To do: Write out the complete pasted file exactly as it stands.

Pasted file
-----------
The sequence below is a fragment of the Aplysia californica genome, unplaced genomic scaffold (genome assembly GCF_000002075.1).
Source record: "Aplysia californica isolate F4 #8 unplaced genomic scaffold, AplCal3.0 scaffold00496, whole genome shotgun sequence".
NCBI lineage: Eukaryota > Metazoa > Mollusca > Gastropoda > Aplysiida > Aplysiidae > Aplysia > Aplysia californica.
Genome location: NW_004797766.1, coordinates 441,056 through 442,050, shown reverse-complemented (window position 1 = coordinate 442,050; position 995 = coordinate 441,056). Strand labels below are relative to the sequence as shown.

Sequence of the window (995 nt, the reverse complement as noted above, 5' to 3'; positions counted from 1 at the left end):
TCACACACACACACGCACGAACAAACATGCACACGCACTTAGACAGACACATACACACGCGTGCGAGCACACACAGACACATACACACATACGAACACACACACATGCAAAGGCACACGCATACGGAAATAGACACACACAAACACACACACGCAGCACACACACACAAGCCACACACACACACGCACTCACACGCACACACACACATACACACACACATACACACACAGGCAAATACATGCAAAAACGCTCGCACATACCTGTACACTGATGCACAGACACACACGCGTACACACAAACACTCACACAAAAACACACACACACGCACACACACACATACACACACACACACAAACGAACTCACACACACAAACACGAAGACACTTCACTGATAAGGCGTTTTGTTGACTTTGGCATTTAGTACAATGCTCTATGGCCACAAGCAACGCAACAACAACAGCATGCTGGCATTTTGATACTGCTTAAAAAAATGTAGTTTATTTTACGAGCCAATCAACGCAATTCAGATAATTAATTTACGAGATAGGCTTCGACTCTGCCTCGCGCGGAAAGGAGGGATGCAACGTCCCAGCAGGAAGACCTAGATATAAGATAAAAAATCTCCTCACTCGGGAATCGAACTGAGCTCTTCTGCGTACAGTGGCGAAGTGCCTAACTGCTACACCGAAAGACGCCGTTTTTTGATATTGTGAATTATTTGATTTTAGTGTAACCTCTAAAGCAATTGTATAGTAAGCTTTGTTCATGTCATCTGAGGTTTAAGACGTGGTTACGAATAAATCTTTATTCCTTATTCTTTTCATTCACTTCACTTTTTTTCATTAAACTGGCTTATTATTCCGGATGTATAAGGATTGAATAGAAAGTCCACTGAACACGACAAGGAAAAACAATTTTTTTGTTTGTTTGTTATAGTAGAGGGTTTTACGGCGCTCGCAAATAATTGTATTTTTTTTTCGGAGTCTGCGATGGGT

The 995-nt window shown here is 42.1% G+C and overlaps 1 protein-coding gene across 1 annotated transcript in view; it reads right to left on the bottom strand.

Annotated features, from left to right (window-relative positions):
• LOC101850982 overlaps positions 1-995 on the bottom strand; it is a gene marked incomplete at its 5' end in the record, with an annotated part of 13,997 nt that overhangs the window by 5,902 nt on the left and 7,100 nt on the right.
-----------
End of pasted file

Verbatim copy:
The sequence below is a fragment of the Aplysia californica genome, unplaced genomic scaffold (genome assembly GCF_000002075.1).
Source record: "Aplysia californica isolate F4 #8 unplaced genomic scaffold, AplCal3.0 scaffold00496, whole genome shotgun sequence".
NCBI lineage: Eukaryota > Metazoa > Mollusca > Gastropoda > Aplysiida > Aplysiidae > Aplysia > Aplysia californica.
Genome location: NW_004797766.1, coordinates 441,056 through 442,050, shown reverse-complemented (window position 1 = coordinate 442,050; position 995 = coordinate 441,056). Strand labels below are relative to the sequence as shown.

Sequence of the window (995 nt, the reverse complement as noted above, 5' to 3'; positions counted from 1 at the left end):
TCACACACACACACGCACGAACAAACATGCACACGCACTTAGACAGACACATACACACGCGTGCGAGCACACACAGACACATACACACATACGAACACACACACATGCAAAGGCACACGCATACGGAAATAGACACACACAAACACACACACGCAGCACACACACACAAGCCACACACACACACGCACTCACACGCACACACACACATACACACACACATACACACACAGGCAAATACATGCAAAAACGCTCGCACATACCTGTACACTGATGCACAGACACACACGCGTACACACAAACACTCACACAAAAACACACACACACGCACACACACACATACACACACACACACAAACGAACTCACACACACAAACACGAAGACACTTCACTGATAAGGCGTTTTGTTGACTTTGGCATTTAGTACAATGCTCTATGGCCACAAGCAACGCAACAACAACAGCATGCTGGCATTTTGATACTGCTTAAAAAAATGTAGTTTATTTTACGAGCCAATCAACGCAATTCAGATAATTAATTTACGAGATAGGCTTCGACTCTGCCTCGCGCGGAAAGGAGGGATGCAACGTCCCAGCAGGAAGACCTAGATATAAGATAAAAAATCTCCTCACTCGGGAATCGAACTGAGCTCTTCTGCGTACAGTGGCGAAGTGCCTAACTGCTACACCGAAAGACGCCGTTTTTTGATATTGTGAATTATTTGATTTTAGTGTAACCTCTAAAGCAATTGTATAGTAAGCTTTGTTCATGTCATCTGAGGTTTAAGACGTGGTTACGAATAAATCTTTATTCCTTATTCTTTTCATTCACTTCACTTTTTTTCATTAAACTGGCTTATTATTCCGGATGTATAAGGATTGAATAGAAAGTCCACTGAACACGACAAGGAAAAACAATTTTTTTGTTTGTTTGTTATAGTAGAGGGTTTTACGGCGCTCGCAAATAATTGTATTTTTTTTTCGGAGTCTGCGATGGGT

The 995-nt window shown here is 42.1% G+C and overlaps 1 protein-coding gene across 1 annotated transcript in view; it reads right to left on the bottom strand.

Annotated features, from left to right (window-relative positions):
• LOC101850982 overlaps positions 1-995 on the bottom strand; it is a gene marked incomplete at its 5' end in the record, with an annotated part of 13,997 nt that overhangs the window by 5,902 nt on the left and 7,100 nt on the right.